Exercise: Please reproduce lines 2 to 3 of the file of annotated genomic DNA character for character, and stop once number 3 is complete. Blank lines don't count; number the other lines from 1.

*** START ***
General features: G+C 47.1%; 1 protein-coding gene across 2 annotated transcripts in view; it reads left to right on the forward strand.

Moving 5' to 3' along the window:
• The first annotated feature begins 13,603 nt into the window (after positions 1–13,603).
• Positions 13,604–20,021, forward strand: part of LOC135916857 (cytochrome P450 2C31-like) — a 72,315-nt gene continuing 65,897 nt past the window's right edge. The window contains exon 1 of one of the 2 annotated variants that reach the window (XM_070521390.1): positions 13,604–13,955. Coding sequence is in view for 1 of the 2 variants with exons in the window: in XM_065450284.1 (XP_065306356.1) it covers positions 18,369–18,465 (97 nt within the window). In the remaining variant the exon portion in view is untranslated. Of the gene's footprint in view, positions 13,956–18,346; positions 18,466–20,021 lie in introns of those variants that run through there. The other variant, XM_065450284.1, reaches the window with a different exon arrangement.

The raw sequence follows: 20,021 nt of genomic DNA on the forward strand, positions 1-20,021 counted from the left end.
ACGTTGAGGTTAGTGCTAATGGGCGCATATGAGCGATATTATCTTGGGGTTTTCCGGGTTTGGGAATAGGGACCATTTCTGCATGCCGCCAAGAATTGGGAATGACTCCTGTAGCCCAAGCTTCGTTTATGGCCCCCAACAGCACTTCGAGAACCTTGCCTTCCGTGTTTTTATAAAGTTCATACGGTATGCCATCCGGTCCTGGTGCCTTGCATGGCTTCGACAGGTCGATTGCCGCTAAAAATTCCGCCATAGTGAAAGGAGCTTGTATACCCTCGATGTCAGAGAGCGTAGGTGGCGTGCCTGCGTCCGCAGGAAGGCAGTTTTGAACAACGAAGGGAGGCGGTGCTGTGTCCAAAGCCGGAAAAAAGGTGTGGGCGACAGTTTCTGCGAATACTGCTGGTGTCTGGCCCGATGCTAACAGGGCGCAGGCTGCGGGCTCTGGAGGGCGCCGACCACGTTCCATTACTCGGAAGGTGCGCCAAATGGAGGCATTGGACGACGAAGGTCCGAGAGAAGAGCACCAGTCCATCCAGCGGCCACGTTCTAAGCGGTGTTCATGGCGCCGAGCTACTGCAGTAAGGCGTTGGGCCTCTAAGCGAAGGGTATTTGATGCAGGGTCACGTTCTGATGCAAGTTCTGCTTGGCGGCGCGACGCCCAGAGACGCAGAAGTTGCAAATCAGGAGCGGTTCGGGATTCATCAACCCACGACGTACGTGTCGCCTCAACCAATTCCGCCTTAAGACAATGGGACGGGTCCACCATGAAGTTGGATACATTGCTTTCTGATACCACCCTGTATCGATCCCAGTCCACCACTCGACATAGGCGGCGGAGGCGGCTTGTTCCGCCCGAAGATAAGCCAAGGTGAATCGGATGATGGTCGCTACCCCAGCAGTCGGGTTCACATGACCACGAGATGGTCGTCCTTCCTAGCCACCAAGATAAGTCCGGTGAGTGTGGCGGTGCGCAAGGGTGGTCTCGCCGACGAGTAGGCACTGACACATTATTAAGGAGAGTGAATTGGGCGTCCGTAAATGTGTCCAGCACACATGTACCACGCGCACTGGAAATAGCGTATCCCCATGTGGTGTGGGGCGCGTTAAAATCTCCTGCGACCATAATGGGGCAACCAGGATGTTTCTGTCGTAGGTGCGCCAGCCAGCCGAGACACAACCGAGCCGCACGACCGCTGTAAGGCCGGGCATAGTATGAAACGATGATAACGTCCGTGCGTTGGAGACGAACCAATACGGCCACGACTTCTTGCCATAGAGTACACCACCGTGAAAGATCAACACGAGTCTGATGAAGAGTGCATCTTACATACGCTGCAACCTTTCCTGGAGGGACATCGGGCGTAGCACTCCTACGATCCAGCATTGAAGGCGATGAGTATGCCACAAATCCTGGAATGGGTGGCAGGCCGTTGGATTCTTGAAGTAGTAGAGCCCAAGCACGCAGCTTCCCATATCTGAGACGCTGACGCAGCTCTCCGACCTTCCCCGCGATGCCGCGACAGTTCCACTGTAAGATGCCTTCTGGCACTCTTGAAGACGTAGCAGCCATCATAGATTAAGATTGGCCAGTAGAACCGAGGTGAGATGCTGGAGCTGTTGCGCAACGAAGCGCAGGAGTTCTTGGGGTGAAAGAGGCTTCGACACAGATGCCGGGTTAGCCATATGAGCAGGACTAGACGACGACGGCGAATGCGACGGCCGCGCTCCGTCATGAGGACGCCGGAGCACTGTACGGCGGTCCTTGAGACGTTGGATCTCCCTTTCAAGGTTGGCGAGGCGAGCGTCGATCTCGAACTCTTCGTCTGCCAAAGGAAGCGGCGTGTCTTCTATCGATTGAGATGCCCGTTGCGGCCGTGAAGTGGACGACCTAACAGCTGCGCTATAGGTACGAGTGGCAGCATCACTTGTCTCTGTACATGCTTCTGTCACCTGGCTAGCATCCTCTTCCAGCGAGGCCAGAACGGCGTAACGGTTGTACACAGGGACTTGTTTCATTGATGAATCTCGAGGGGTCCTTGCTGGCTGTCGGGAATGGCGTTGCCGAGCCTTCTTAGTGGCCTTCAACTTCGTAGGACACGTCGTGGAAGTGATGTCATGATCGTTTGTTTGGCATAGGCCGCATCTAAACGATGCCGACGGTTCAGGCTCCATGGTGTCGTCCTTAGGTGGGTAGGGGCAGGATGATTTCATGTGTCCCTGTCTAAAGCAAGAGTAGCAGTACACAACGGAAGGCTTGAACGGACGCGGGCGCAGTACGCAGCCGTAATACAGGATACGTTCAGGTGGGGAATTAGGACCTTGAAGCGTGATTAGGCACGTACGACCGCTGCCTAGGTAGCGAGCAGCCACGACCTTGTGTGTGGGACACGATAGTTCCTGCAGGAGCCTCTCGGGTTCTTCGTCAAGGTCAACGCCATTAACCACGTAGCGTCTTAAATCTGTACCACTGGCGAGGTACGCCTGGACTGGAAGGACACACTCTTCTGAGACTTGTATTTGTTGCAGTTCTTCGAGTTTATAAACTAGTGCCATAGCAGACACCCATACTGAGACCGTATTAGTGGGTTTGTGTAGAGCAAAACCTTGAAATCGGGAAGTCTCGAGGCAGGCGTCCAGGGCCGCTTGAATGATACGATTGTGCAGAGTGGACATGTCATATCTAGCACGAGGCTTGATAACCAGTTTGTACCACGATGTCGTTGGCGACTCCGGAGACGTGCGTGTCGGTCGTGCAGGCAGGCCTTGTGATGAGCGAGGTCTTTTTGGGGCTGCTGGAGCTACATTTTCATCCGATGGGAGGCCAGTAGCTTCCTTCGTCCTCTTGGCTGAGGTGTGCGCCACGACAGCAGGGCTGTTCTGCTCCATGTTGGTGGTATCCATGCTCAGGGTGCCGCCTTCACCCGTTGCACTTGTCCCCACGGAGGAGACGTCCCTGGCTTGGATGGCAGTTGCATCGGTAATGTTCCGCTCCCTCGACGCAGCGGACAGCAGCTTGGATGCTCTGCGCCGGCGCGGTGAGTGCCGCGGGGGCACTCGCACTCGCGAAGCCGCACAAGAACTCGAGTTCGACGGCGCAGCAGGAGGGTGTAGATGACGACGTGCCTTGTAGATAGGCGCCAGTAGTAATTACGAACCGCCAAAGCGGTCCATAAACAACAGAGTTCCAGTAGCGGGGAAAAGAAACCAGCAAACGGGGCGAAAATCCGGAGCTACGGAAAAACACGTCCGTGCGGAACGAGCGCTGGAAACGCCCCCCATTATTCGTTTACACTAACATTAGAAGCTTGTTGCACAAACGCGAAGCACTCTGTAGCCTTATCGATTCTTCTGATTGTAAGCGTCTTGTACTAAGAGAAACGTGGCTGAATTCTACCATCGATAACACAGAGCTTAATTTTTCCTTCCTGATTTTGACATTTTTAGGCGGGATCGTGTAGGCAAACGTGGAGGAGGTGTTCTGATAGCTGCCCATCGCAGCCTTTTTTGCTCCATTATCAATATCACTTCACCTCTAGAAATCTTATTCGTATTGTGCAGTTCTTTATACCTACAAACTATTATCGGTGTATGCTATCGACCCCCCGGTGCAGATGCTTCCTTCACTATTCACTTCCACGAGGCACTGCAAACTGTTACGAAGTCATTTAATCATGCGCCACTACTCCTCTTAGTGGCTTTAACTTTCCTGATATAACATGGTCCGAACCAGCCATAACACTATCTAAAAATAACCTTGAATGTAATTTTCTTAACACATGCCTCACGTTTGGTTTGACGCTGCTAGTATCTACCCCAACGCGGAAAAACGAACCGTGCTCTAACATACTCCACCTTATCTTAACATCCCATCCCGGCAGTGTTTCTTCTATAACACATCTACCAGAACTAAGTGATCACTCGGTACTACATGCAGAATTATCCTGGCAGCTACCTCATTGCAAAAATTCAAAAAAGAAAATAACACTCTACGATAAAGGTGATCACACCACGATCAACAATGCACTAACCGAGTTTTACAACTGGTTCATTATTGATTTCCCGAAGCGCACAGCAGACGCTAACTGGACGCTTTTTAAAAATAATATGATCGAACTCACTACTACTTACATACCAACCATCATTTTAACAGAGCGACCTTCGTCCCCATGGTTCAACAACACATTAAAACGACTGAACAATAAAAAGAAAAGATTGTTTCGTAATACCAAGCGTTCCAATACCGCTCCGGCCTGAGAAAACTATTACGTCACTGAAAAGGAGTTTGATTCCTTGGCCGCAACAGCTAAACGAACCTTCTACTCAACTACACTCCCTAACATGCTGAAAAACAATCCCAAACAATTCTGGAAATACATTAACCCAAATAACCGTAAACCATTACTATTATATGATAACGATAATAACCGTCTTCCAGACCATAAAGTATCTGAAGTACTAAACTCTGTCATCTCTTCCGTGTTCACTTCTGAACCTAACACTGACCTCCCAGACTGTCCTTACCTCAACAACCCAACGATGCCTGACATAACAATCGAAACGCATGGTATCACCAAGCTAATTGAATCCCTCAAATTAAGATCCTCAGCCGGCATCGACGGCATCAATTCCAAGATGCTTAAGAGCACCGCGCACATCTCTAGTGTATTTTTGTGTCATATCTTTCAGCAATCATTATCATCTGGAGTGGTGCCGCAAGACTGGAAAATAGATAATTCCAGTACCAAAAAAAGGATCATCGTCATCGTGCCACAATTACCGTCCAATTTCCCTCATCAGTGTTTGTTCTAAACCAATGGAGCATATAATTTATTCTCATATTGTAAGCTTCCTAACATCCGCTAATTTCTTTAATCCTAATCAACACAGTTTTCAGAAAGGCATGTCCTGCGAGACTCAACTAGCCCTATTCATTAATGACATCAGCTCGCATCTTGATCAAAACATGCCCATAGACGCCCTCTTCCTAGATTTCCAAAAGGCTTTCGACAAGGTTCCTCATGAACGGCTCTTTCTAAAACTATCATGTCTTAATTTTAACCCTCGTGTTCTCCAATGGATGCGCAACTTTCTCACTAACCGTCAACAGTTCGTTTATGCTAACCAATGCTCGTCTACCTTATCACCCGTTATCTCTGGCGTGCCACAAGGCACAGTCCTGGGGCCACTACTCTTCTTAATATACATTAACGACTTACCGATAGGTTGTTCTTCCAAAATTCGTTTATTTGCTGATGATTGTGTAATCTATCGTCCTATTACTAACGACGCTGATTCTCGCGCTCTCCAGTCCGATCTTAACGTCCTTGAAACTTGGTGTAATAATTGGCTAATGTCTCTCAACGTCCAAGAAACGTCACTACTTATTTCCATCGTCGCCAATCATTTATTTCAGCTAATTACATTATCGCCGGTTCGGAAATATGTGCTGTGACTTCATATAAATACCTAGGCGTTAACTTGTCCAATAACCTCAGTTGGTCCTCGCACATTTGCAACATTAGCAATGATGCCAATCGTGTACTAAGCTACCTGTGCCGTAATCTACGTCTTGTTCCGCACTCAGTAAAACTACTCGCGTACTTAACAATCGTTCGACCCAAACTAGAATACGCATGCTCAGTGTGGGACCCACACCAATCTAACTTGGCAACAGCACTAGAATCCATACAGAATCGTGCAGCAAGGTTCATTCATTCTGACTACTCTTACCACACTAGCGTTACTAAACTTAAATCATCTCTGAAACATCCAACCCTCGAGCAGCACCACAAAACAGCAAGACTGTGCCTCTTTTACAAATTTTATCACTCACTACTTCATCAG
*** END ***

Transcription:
Moving 5' to 3' along the window:
• The first annotated feature begins 13,603 nt into the window (after positions 1–13,603).